Founder Sarah Hernholm was a public elementary school teacher in San Diego when she became frustrated with the rigid curriculum. She set out to create a TV show on which kids pitch community-improvement ideas and then work to implement them, but before long the idea morphed into a non-profit. Today, WIT runs nine-month-long extracurricular classes for high-schoolers in San Diego, New York City, Austin, and St. Louis. Kids work to launch social enterprise startups and compete for funding from local investors. Along the way, they earn six units of transferable college credit from the University of California-San Diego. Student projects have addressed issues as varied as childhood obesity, food insecurity, and endangered honeybees.
"The first time I walked into CAPS, I felt like I had walked into the Stanford d.school," says Victor Hwang, the vice president of entrepreneurship at the Kauffman Foundation. CAPS is a program that started in suburban Kansas City, Missouri and has now spread to two dozen school districts around the country, mostly in the Midwest. CAPS programs (the acronym stands for Center for Advanced Professional Studies) partner with businesses and community organizations to give students hands-on experience tackling professional projects in high-demand industries such as biotech, digital media, and engineering. "Instructors create an environment where creative thinking and problem solving is encouraged," according to the CAPS guiding principles. "An innovative culture is key to fostering entrepreneurial learning and design thinking."
Housed in a co-working space in Cedar Rapids, Iowa, this public high-school program partners with local businesses to put kids to work on interdisciplinary projects. Some projects come to the school from business partners, and other ideas go from students to the businesses. Those projects cover a broad range, from providing drone services to launching a girls STEM conference to identifying potential electric-vehicle charging station locations. Kids typically attend school part-time at their home campus and part-time at BIG.
The Network for Teaching Entrepreneurship started in New York City in 1987. Founder Steve Mariotti, a former South Bronx math teacher, aimed to prevent at-risk kids from dropping out of school, and he quickly found that those very students had "street smarts" that translated well to entrepreneurship. NFTE now works in low-income areas around the world. Its programs include high school entrepreneurship classes, summer programs, and camps. The classes culminate in class-wide business-plan pitch competitions--the winners go on to regional contests and then, if they qualify, a national one. Advisers to the group include heavy hitters such as LinkedIn's Reid Hoffman and Shark Tank's Daymond John.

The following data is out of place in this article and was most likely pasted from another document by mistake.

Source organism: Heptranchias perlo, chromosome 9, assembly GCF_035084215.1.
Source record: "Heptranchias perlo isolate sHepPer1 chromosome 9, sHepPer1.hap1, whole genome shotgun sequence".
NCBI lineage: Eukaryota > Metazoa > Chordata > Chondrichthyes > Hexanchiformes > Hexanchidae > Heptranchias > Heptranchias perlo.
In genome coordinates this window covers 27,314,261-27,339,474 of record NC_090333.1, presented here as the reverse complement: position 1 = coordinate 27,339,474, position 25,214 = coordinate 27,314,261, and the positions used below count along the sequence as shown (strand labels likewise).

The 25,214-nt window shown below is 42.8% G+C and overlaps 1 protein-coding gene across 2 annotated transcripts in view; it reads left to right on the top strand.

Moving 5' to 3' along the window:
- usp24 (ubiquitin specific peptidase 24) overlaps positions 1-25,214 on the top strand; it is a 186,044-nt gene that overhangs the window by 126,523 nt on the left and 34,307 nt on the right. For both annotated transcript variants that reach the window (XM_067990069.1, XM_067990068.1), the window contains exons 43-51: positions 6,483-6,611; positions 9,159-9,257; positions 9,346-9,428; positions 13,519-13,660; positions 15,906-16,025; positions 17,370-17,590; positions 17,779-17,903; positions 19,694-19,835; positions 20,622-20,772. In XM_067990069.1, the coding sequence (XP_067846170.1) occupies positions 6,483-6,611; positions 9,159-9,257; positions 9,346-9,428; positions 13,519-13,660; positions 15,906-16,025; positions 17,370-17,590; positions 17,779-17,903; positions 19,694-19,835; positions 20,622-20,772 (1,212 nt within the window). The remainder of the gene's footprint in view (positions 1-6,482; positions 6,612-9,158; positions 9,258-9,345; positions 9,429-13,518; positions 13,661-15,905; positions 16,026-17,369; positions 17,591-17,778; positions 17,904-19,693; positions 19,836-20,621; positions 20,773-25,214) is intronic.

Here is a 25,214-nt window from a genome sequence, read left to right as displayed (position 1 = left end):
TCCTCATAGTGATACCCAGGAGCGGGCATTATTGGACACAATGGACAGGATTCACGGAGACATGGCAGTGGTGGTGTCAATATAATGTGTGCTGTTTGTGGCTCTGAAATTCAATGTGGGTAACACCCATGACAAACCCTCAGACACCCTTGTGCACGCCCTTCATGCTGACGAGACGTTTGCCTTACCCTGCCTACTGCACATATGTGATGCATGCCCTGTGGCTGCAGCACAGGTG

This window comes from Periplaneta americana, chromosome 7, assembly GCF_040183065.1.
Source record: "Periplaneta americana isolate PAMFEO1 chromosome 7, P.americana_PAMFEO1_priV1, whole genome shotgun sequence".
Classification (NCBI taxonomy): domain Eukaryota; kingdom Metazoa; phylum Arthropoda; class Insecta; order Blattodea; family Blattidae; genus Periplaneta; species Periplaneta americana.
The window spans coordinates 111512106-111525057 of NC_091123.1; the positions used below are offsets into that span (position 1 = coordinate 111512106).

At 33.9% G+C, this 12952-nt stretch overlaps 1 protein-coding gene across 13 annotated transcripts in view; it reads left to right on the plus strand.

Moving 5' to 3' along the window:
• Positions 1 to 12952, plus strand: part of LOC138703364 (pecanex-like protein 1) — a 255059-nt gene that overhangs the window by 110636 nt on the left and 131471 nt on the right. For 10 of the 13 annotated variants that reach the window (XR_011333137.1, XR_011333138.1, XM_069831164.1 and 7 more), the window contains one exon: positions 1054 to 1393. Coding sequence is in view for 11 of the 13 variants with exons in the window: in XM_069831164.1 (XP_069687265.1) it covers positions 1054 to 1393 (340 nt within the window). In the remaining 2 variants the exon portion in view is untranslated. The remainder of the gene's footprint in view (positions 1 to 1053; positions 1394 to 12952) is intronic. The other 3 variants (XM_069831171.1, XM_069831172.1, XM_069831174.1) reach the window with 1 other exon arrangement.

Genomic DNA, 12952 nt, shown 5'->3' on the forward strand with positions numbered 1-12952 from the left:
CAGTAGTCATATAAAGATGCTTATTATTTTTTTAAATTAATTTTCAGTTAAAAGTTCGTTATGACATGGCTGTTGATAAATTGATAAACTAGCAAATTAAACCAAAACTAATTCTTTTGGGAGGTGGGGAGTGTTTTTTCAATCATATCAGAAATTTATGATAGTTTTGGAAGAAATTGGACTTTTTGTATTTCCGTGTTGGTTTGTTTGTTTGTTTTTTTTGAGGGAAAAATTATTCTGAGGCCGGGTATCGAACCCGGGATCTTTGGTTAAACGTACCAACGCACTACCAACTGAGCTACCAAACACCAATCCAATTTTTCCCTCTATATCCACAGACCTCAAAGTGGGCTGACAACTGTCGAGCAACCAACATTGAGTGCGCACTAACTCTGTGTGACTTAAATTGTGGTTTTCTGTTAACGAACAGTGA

The granddaddy of youth entrepreneurship programs, Junior Achievement has been around for nearly a century as an extracurricular program teaching kids the precepts of entrepreneurship, work force readiness, and financial literacy. "About two years ago, we decided the business model kids were experiencing through JA was more of a 1970s corporate environment," says CEO Jack Kosakowski, "so we began to re-imagine it based around the current entrepreneurial landscape. They chase capital and learn about things like crowdfunding. They research products to bring to market and learn about lean methodology. In many cases, they produce the product. It ranges from tech services to more mundane household goods that they sell, door to door or online."
In perhaps the most ambitious new JA program, the organization's Georgia chapter partnered with an Atlanta-area school district to create a school-within-a-school concept called JA Academy, in which kids' entire curriculum is built around solving business problems presented by partner companies. In the academy's first year, absenteeism decreased 75 percent, and disciplinary events decreased by 90 percent. Kosakowski likens the approach to Harvard Business School's vaunted case-study method for teaching business. "We are looking to extend the approach nationwide," he says.